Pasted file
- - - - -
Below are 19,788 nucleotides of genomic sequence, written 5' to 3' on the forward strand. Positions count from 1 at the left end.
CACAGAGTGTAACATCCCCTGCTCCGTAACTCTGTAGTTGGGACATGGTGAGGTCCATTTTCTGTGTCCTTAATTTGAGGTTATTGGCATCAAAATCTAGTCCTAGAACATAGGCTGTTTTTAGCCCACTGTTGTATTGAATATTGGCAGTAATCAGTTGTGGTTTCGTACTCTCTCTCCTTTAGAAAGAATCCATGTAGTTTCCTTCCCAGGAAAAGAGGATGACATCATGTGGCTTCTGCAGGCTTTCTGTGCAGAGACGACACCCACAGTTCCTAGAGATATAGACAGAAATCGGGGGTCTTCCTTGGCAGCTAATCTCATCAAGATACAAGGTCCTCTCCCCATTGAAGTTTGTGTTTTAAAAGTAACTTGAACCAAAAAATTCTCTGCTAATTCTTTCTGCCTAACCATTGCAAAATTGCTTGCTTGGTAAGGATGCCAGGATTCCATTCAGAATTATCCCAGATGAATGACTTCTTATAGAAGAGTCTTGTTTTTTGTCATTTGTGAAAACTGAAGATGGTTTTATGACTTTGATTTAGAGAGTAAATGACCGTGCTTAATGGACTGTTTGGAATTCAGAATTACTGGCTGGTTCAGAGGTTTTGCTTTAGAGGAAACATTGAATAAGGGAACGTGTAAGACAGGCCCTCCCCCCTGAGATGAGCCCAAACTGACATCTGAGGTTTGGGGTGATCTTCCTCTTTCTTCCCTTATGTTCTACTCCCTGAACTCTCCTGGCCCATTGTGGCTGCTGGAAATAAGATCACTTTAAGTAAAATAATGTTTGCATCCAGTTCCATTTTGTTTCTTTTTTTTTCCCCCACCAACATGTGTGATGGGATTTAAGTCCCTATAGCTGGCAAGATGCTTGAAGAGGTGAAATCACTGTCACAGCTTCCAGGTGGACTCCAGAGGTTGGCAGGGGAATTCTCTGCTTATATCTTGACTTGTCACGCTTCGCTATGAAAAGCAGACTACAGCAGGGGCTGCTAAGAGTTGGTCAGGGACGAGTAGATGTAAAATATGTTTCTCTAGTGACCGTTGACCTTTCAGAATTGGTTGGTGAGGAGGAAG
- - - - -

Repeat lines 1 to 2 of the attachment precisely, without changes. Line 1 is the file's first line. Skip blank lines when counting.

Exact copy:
Below are 19,788 nucleotides of genomic sequence, written 5' to 3' on the forward strand. Positions count from 1 at the left end.
CACAGAGTGTAACATCCCCTGCTCCGTAACTCTGTAGTTGGGACATGGTGAGGTCCATTTTCTGTGTCCTTAATTTGAGGTTATTGGCATCAAAATCTAGTCCTAGAACATAGGCTGTTTTTAGCCCACTGTTGTATTGAATATTGGCAGTAATCAGTTGTGGTTTCGTACTCTCTCTCCTTTAGAAAGAATCCATGTAGTTTCCTTCCCAGGAAAAGAGGATGACATCATGTGGCTTCTGCAGGCTTTCTGTGCAGAGACGACACCCACAGTTCCTAGAGATATAGACAGAAATCGGGGGTCTTCCTTGGCAGCTAATCTCATCAAGATACAAGGTCCTCTCCCCATTGAAGTTTGTGTTTTAAAAGTAACTTGAACCAAAAAATTCTCTGCTAATTCTTTCTGCCTAACCATTGCAAAATTGCTTGCTTGGTAAGGATGCCAGGATTCCATTCAGAATTATCCCAGATGAATGACTTCTTATAGAAGAGTCTTGTTTTTTGTCATTTGTGAAAACTGAAGATGGTTTTATGACTTTGATTTAGAGAGTAAATGACCGTGCTTAATGGACTGTTTGGAATTCAGAATTACTGGCTGGTTCAGAGGTTTTGCTTTAGAGGAAACATTGAATAAGGGAACGTGTAAGACAGGCCCTCCCCCCTGAGATGAGCCCAAACTGACATCTGAGGTTTGGGGTGATCTTCCTCTTTCTTCCCTTATGTTCTACTCCCTGAACTCTCCTGGCCCATTGTGGCTGCTGGAAATAAGATCACTTTAAGTAAAATAATGTTTGCATCCAGTTCCATTTTGTTTCTTTTTTTTTCCCCCACCAACATGTGTGATGGGATTTAAGTCCCTATAGCTGGCAAGATGCTTGAAGAGGTGAAATCACTGTCACAGCTTCCAGGTGGACTCCAGAGGTTGGCAGGGGAATTCTCTGCTTATATCTTGACTTGTCACGCTTCGCTATGAAAAGCAGACTACAGCAGGGGCTGCTAAGAGTTGGTCAGGGACGAGTAGATGTAAAATATGTTTCTCTAGTGACCGTTGACCTTTCAGAATTGGTTGGTGAGGAGGAAG